Michigan will soon legalize online poker, perhaps within the week, and this time it isn’t a drill. A year after the Midwestern state passed an Internet gambling bill only for outgoing Governor Rick Snyder (R) to veto it, the House and Senate will vote on — and pass — a similar bill on Wednesday.
According to WKAR, a national radio station owned by Michigan State University, the Michigan Legislature and Governor, Gretchen Whitmer, are on the verge of passing a sports betting and Internet gambling package that includes online poker.
Online Poker in the Wolverine State
“Hail to the Victors” isn’t just the rallying cry of University of Michigan fans this week in the Wolverine State. Those who support legal online poker in Michigan – yes, even the rival Michigan State fans – might also be singing the same tune. The “victors,” in this case, will be the poker community, assuming all goes as planned on Wednesday.
Michigan has a large population — just over 10 million residents as of 2019 — making them the 10th most populous state in the country. Legalizing Internet poker in a state of that size is a big deal for the poker community.
Gambling, including poker, is already a big deal in Michigan. There are three, land-based casinos in Detroit, along with 24 statewide Indian casinos.
The tribal casinos will pay a tiered tax structure, should they choose to offer online gambling. Tax tiers begin at a 20-percent rate on less than $4 million in revenue, all the way up to 28-percent for gambling revenue above $12 million.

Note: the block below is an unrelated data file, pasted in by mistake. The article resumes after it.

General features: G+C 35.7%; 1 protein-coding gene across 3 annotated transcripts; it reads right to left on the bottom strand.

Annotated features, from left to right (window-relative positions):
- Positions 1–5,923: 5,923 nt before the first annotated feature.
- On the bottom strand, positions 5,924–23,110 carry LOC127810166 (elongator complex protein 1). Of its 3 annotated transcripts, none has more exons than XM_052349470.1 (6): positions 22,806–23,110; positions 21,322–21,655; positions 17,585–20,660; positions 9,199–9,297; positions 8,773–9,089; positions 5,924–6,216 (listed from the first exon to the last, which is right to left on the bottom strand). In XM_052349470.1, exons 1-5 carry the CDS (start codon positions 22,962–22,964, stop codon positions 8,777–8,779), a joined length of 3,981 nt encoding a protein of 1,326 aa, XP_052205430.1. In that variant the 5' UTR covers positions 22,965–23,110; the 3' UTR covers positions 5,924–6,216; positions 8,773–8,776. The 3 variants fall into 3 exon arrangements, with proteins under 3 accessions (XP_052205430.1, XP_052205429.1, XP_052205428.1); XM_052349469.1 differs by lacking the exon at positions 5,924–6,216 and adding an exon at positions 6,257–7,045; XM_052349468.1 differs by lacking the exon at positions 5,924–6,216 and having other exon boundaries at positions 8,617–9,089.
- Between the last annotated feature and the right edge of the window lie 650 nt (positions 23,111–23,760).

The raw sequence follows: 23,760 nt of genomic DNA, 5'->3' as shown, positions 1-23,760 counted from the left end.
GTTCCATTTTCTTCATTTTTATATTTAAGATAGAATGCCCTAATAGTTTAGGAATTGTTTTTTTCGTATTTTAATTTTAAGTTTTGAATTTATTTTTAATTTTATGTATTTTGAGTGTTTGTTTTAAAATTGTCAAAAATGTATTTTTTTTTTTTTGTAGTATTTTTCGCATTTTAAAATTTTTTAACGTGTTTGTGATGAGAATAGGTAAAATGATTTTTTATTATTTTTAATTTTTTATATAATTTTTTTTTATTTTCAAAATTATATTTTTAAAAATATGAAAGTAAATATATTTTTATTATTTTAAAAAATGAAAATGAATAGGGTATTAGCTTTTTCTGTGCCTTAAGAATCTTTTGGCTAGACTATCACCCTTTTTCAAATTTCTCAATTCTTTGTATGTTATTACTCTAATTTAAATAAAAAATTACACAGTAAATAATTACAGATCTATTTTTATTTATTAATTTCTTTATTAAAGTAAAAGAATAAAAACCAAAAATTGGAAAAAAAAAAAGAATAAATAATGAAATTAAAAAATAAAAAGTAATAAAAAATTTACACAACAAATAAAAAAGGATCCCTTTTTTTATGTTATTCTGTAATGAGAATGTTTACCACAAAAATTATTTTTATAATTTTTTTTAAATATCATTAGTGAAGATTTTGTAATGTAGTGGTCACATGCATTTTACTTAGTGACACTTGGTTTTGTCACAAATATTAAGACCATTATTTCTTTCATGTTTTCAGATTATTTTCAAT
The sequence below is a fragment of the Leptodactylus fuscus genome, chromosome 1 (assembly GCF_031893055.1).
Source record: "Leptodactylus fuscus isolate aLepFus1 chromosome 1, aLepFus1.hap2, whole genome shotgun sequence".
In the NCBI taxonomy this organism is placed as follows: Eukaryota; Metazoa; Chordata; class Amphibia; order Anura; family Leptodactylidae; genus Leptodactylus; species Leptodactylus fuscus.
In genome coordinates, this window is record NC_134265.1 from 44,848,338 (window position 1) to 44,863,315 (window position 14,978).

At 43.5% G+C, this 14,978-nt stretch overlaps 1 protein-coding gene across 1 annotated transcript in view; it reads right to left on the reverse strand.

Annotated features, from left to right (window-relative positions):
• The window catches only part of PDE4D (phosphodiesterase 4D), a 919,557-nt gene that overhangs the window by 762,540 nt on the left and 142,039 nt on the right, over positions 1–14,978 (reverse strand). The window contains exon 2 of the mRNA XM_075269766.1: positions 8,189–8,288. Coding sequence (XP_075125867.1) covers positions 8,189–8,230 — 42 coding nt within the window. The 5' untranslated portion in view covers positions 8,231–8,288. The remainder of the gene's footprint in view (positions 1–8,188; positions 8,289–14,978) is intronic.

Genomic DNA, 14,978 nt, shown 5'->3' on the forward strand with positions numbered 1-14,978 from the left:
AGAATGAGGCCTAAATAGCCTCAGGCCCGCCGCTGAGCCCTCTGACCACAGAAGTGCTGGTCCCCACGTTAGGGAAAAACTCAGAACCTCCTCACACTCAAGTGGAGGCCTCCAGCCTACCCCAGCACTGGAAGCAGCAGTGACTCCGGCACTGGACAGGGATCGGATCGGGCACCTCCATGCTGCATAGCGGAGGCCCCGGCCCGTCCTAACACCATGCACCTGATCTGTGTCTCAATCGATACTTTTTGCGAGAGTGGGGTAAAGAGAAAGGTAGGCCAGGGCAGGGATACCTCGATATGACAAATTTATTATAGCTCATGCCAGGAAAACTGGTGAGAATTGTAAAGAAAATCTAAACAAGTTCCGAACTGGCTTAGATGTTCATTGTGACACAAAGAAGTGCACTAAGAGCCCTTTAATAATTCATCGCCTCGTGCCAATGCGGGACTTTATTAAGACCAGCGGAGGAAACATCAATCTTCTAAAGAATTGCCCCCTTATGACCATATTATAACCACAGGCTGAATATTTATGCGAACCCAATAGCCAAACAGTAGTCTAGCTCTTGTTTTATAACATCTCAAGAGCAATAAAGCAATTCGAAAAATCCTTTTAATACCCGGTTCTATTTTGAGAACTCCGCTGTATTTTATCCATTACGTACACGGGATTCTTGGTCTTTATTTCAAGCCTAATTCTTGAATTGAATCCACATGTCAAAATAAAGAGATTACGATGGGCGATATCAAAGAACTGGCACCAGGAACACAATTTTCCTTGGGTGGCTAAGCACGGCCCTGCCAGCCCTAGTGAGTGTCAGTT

The fight to legalize online gambling in Michigan has, refreshingly, been a bi-partisan effort. The Democratic governor and Republican-led Legislature have compromised together to move the bill forward. Both sides working together isn’t a regularity in today’s American political environment.
What it Means to US Poker
When Michigan legalizes online poker, it will become the fifth state to do so. Nevada, New Jersey, and Delaware, all have legal poker sites in operation, going back to 2013. Pennsylvania officially launched its first poker site – PokerStars PA – last month.
But there are 50 states in America. You don’t have to be a math major to figure out that only a small percentage of states have legal online poker- currently just eight-percent. That said, Michigan could be a key domino in the effort legalize nationwide Internet gambling.
Last year at this time, Michigan’s House and Senate both approved an online gambling bill, but outgoing Governor Rick Snyder vetoed the legislation, claiming that “revenues may be lost as gambling behavior shifts from on-premise to online.”
The former governor failed to back his argument up with stats.